For millennia, Tyrian purple was the most valuable colour, and a prestigious symbol of power and influence, on the planet. Then the recipe for making the dye was somehow lost.

       In 2002, at the site of Qatna – a ruined palace at the edge of the Syrian desert on the shores of a long-vanished lake – a team of archaeologists had been granted permission to investigate the site, and hunt for the royal tomb reputedly located there.

       After navigating through large hallways and narrow corridors, down crumbling steps, they came across a deep shaft. On one side there were two identical statues guarding a sealed door: They had found the royal tomb. Inside was a hoard of ancient wonders – 2,000 objects, including jewellery, and a large golden hand. But there were also some intriguing dark patches on the ground. They sent a sample for testing – eventually separating out a vivid purple layer from the dust and muck. After more than three thousand years of mingling with sediment, the Tyrian purple found in Qatna’s royal tomb was still intensely colourful.

       The researchers had uncovered one of the most legendary commodities in the ancient world. Tyrian purple forged empires, felled kings, and cemented the power of generations of global rulers. The Egyptian Queen Cleopatra was so obsessed with it, she even used it for the sails of her boat, while some Roman emperors decreed that anyone caught wearing it – other than themselves of course – would be sentenced to death.

       This noble pigment was the most expensive product in antiquity – worth more than three times its weight in gold, according to a Roman edict issued in 301 AD. Ancient authors are particular about the precise hue that was worthy of the name: a deep reddish-purple, like that of coagulated blood, tinged with black. Pliny the Elder described it as having a “shining appearance when held up to the light”.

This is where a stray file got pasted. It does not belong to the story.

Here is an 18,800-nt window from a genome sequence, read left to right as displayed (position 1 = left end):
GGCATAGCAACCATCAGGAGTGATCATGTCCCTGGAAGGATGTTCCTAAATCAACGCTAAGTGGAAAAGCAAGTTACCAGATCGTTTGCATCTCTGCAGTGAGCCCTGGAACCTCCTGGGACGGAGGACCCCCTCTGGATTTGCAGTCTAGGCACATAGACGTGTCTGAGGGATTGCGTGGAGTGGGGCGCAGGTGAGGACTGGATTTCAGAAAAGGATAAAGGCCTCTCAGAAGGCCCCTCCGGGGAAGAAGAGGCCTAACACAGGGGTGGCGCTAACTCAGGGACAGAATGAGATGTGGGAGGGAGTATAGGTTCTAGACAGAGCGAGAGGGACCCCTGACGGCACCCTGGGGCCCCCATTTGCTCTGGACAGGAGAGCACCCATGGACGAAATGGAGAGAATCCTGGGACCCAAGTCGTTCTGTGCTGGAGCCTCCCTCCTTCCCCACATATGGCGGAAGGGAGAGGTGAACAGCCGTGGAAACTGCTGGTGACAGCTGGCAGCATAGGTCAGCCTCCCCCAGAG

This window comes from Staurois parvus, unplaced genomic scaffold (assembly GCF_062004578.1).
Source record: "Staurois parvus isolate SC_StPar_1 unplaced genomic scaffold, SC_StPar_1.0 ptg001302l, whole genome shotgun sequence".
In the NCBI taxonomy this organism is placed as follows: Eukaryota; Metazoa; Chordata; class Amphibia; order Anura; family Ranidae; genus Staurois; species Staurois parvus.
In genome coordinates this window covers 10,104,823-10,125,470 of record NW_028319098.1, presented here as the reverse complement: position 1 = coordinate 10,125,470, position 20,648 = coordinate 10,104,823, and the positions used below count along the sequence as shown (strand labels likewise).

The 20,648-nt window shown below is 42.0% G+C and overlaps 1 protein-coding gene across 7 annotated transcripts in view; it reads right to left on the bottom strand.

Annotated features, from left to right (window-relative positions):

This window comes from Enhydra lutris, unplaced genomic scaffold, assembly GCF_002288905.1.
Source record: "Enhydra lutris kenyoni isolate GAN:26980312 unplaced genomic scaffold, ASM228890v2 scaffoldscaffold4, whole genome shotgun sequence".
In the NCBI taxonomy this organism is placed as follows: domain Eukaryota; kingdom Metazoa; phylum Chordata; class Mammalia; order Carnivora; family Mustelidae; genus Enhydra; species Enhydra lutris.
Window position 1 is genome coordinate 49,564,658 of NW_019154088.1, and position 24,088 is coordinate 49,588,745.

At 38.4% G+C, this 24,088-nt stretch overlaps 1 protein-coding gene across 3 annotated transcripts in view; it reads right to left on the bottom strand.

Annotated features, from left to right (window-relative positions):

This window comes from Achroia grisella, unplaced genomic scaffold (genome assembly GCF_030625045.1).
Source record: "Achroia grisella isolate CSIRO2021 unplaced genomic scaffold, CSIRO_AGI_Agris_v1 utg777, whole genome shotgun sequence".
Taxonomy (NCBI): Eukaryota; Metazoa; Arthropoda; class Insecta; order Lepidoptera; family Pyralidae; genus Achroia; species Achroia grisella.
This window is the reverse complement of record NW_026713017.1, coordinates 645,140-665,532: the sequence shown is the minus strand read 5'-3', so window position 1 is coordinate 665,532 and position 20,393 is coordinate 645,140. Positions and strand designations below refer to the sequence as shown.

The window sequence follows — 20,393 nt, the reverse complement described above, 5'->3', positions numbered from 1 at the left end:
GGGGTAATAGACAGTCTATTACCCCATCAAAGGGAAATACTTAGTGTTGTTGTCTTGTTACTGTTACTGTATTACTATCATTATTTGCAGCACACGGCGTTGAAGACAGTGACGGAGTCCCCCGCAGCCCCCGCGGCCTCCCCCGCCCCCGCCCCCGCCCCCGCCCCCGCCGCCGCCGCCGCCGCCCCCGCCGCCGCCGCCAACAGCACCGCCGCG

With its uniquely intense colour and resistance to fading, Tyrian purple was adored by ancient civilisations across Southern Europe, North Africa, and Western Asia. It was so central to the success of the Phoenicians – it was named after their city-state Tyre, and they became known as the “purple people”. The shade could be found on everything from cloaks to sails, paintings, furniture, plaster, wall paintings, jewellery and even burial shrouds.

       In 40 AD, the king of Mauretania was killed in a surprise assassination in Rome, ordered by the emperor. Despite being a friend to the Romans, the unfortunate royal had caused grave offence when he strode into an amphitheatre to watch a gladiatorial match… wearing a purple robe. The jealous, insatiable lust that the colour ignited was sometimes compared to a kind of madness.  

       However, no one living today knows how to make it. By the 15th Century, the elaborate recipes to extract and process the dye had been lost.

Why did this alluring colour disappear? And can it be resurrected?

       In a small garden hut in north-eastern Tunisia, just a short distance from what was once the Phoenician city of Carthage, one man has spent most of the last 16 years smashing up sea snails – attempting to coax their entrails into something resembling Tyrian purple. Oddly, the most celebrated pigment the world has known began life as a clear fluid (mucous) produced by sea snails, which are part of the Murex family.